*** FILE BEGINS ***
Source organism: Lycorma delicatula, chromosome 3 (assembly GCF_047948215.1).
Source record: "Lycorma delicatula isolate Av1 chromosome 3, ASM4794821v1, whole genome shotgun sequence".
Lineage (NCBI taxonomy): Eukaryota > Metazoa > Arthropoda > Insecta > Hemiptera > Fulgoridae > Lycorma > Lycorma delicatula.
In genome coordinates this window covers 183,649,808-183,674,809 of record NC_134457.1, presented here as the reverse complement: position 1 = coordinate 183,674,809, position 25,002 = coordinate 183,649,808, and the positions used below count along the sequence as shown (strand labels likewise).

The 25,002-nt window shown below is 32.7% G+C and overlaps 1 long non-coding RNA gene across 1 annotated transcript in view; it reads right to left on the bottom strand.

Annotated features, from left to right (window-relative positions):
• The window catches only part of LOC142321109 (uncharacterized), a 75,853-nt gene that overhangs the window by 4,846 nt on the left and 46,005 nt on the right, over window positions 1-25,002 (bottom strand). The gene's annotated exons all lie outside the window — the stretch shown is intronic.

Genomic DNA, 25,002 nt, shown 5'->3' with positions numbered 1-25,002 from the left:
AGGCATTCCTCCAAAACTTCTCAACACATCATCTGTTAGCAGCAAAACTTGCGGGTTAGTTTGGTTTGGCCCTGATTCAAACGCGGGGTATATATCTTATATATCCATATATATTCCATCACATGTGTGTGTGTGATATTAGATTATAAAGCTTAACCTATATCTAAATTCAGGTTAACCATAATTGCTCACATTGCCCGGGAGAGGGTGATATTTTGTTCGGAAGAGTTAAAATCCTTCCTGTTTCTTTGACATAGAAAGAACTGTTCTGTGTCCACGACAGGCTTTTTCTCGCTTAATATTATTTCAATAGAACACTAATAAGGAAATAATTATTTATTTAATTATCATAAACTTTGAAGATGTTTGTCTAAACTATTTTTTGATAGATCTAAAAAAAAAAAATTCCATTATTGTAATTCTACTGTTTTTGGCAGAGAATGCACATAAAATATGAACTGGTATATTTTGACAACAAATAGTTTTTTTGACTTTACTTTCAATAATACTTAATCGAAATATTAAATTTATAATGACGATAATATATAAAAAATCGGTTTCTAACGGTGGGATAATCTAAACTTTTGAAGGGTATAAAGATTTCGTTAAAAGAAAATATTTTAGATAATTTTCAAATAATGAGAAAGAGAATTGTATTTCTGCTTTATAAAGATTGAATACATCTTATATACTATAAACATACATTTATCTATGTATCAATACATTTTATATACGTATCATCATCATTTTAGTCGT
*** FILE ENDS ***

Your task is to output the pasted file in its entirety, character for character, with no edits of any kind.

Source organism: Lycorma delicatula, chromosome 3 (assembly GCF_047948215.1).
Source record: "Lycorma delicatula isolate Av1 chromosome 3, ASM4794821v1, whole genome shotgun sequence".
Lineage (NCBI taxonomy): Eukaryota > Metazoa > Arthropoda > Insecta > Hemiptera > Fulgoridae > Lycorma > Lycorma delicatula.
In genome coordinates this window covers 183,649,808-183,674,809 of record NC_134457.1, presented here as the reverse complement: position 1 = coordinate 183,674,809, position 25,002 = coordinate 183,649,808, and the positions used below count along the sequence as shown (strand labels likewise).

The 25,002-nt window shown below is 32.7% G+C and overlaps 1 long non-coding RNA gene across 1 annotated transcript in view; it reads right to left on the bottom strand.

Annotated features, from left to right (window-relative positions):
• The window catches only part of LOC142321109 (uncharacterized), a 75,853-nt gene that overhangs the window by 4,846 nt on the left and 46,005 nt on the right, over window positions 1-25,002 (bottom strand). The gene's annotated exons all lie outside the window — the stretch shown is intronic.

Genomic DNA, 25,002 nt, shown 5'->3' with positions numbered 1-25,002 from the left:
AGGCATTCCTCCAAAACTTCTCAACACATCATCTGTTAGCAGCAAAACTTGCGGGTTAGTTTGGTTTGGCCCTGATTCAAACGCGGGGTATATATCTTATATATCCATATATATTCCATCACATGTGTGTGTGTGATATTAGATTATAAAGCTTAACCTATATCTAAATTCAGGTTAACCATAATTGCTCACATTGCCCGGGAGAGGGTGATATTTTGTTCGGAAGAGTTAAAATCCTTCCTGTTTCTTTGACATAGAAAGAACTGTTCTGTGTCCACGACAGGCTTTTTCTCGCTTAATATTATTTCAATAGAACACTAATAAGGAAATAATTATTTATTTAATTATCATAAACTTTGAAGATGTTTGTCTAAACTATTTTTTGATAGATCTAAAAAAAAAAAATTCCATTATTGTAATTCTACTGTTTTTGGCAGAGAATGCACATAAAATATGAACTGGTATATTTTGACAACAAATAGTTTTTTTGACTTTACTTTCAATAATACTTAATCGAAATATTAAATTTATAATGACGATAATATATAAAAAATCGGTTTCTAACGGTGGGATAATCTAAACTTTTGAAGGGTATAAAGATTTCGTTAAAAGAAAATATTTTAGATAATTTTCAAATAATGAGAAAGAGAATTGTATTTCTGCTTTATAAAGATTGAATACATCTTATATACTATAAACATACATTTATCTATGTATCAATACATTTTATATACGTATCATCATCATTTTAGTCGT